Joker movie review: Joaquin Phoenix mesmerises in Todd Phillips' entertaining but problematic treatment
It seems like Joker is less an individual film and more an angry response to the drubbing the character received in the previous DCEU film.
It seems like Joker is less an individual film and more an angry response to the drubbing the character received in the previous DCEU film. It is clear that everyone involved in the film decided to make a movie so highbrow that it would create some buzz at the Oscars. To some extent, the intent works in the film’s favour, and Joker indeed is a worthwhile entertaining experience in the cinemas – if you ignore its problematic politics, juvenile messaging and cringe-inducing lack of subtlety.
Joker, as you may already know, is directed by Todd Phillips of the Hangover franchise but let’s first get something out of the way. It is unfair to criticise a storyteller for having told certain kinds of stories – just look at Craig Mazin’s work in Chernobyl as opposed to his filmography which consists of a Scary Movie sequel. Now that we have cleared Phillips of any inherent lack of understanding of arthouse cinema, it must be noted that the film does contain a lack of firm grasp on the finer details by bombardment of over explanation and underlining. Phillips does showcase, over and over again, that he has no clue how to handle complex emotions and how to distill them into cinematic moments that connect with audiences above the age of fifteen.
Joaquin Phoenix, in yet another mesmerising performance, grabs the highest notes of both Travis Bickle in Taxi Driver and Rupert Pupkin in The King of Comedy. I’d be lying if I tell you it isn’t a successful cocktail – Phoenix holds us by the balls with everything that he does, rising far above the material. Of course his turn does not have the shock value of Heath Ledger’s Joker but it’s a nuanced performance that distinguishes itself from the stereotypical aspects of Hollywood psychopaths.
The treatment of the Joker character, however, is stereotypical as hell, with Phillips lazily ticking off all the manipulative boxes of generating sympathy for the central character. In fact, it is not the hackneyed aspects of the character that irk – lots of movies have clichés put to good use - but the cinematic treatment they get that make you wish for better packaging. For example, there is a moment in the film where the dynamic between two characters is subtly and beautifully revealed, only to follow up this amazing moment with a montage of horrendous flashbacks that undermine any semblance of intricacy and refinement. The aforementioned sympathy angle is also executed with a flashback in which the grown up Joker inserts himself as a ghost in the past where his mommy issues are being hammered out. It’s odd and clearly indicative of Phillips’ lack of skill as a dramatic director.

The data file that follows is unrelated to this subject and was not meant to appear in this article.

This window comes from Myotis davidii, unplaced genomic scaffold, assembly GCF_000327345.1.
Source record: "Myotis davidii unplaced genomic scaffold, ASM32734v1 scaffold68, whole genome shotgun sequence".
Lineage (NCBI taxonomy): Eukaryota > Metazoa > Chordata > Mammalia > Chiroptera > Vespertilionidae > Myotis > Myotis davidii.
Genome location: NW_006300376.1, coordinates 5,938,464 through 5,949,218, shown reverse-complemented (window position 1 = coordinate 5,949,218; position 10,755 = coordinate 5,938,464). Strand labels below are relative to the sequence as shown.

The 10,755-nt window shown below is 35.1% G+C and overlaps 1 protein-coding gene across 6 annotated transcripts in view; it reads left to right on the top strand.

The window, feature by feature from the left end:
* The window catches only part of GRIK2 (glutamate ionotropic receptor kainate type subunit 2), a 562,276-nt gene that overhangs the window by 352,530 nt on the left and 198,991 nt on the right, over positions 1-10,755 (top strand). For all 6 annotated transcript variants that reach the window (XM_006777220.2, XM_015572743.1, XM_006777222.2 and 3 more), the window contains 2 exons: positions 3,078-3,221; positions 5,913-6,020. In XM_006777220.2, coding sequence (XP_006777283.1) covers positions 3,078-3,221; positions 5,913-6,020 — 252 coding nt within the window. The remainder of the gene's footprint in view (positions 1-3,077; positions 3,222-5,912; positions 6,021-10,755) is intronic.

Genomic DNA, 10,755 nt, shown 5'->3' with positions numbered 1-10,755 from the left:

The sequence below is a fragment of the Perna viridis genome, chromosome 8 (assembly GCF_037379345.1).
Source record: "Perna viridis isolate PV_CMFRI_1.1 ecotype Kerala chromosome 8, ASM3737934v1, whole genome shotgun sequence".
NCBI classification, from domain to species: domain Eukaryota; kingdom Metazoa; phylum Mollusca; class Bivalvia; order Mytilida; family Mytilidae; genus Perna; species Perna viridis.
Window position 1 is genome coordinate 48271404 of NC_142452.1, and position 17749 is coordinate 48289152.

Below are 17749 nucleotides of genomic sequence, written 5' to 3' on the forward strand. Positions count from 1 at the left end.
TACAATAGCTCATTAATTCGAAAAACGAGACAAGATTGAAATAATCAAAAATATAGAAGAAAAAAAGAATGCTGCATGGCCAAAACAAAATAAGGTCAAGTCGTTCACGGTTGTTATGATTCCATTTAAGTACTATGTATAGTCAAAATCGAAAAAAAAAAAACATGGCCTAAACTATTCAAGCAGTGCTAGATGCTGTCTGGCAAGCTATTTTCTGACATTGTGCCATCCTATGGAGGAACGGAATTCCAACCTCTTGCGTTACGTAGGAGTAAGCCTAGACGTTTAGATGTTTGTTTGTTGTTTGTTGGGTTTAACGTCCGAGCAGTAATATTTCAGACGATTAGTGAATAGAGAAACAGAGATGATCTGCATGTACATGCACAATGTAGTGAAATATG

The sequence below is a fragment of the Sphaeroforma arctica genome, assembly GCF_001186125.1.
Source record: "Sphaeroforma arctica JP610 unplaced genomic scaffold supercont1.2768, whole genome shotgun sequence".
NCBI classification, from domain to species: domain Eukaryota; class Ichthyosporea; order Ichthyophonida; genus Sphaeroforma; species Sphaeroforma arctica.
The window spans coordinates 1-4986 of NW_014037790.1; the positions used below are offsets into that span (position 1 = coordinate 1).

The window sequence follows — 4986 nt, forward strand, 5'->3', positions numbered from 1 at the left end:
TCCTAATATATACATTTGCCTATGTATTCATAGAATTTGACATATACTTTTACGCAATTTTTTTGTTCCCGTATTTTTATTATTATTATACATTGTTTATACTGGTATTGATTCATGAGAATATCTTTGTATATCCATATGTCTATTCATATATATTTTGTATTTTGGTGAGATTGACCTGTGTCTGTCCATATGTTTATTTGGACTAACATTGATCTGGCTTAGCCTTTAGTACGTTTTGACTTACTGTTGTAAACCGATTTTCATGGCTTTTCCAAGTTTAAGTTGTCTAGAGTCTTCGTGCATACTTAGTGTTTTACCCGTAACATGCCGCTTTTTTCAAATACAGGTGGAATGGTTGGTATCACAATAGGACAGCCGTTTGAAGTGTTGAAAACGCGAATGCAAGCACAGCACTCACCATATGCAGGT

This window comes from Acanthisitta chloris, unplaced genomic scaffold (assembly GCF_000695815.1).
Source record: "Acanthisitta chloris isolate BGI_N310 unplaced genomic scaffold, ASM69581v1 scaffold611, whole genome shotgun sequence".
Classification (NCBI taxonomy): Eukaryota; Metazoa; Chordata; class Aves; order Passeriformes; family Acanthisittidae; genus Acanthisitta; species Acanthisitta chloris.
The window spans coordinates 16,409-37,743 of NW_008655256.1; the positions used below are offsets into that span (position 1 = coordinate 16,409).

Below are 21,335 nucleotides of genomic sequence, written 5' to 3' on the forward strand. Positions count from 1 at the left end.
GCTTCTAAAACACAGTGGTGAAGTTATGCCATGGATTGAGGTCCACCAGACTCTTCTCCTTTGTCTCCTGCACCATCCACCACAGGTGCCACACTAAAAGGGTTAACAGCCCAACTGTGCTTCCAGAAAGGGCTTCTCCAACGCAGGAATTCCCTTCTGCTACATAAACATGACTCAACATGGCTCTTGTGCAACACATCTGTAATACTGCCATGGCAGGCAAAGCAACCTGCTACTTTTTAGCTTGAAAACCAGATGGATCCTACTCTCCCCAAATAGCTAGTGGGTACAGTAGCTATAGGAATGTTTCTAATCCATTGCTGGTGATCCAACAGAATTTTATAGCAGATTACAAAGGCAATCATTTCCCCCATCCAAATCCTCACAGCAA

There’s also the issue of shoehorning Batman into this story – which is also done in the most inelegant possible manner, yet again dragging us into the pits of a ‘Martha’ moment because apparently the stakes being personal are somehow more potent. The biggest issue, however, is the film’s ugly attempts to address issues like inequality, cultism and neglect. It is the equivalent of making a public speech about poverty by parading a dozen homeless people and dangling carrots in front of their hungry mouths in order to receive cheers from the audiences. In a cinematic universe that constantly warns us against worshipping false heroes, Joker’s representation comes across as insincere.
So what’s good about this film, you ask? There are individual moments of brilliance, like a scene in a train which culminates in shocking violence and is absorbing mainly because it is one of the few times Phillips lets the visuals do all the talking. The production design and cinematography do a good job of recreating the hellscape of New York from Scorsese’s movies. Robert De Niro has a fun cameo that sort of bookends his Rupert Pupkin role, especially since the film is a slavish remake of The King of Comedy. More importantly, if you have a deep love for the Joker character either through cinema or comics, you’ll be happy with the amount of screen time he gets in the film seeing as he’s present in every single scene here. Just keep your expectations in check and not be swayed by the festival buzz, and you’ll find yourselves entertained by the manipulative chaos on display.
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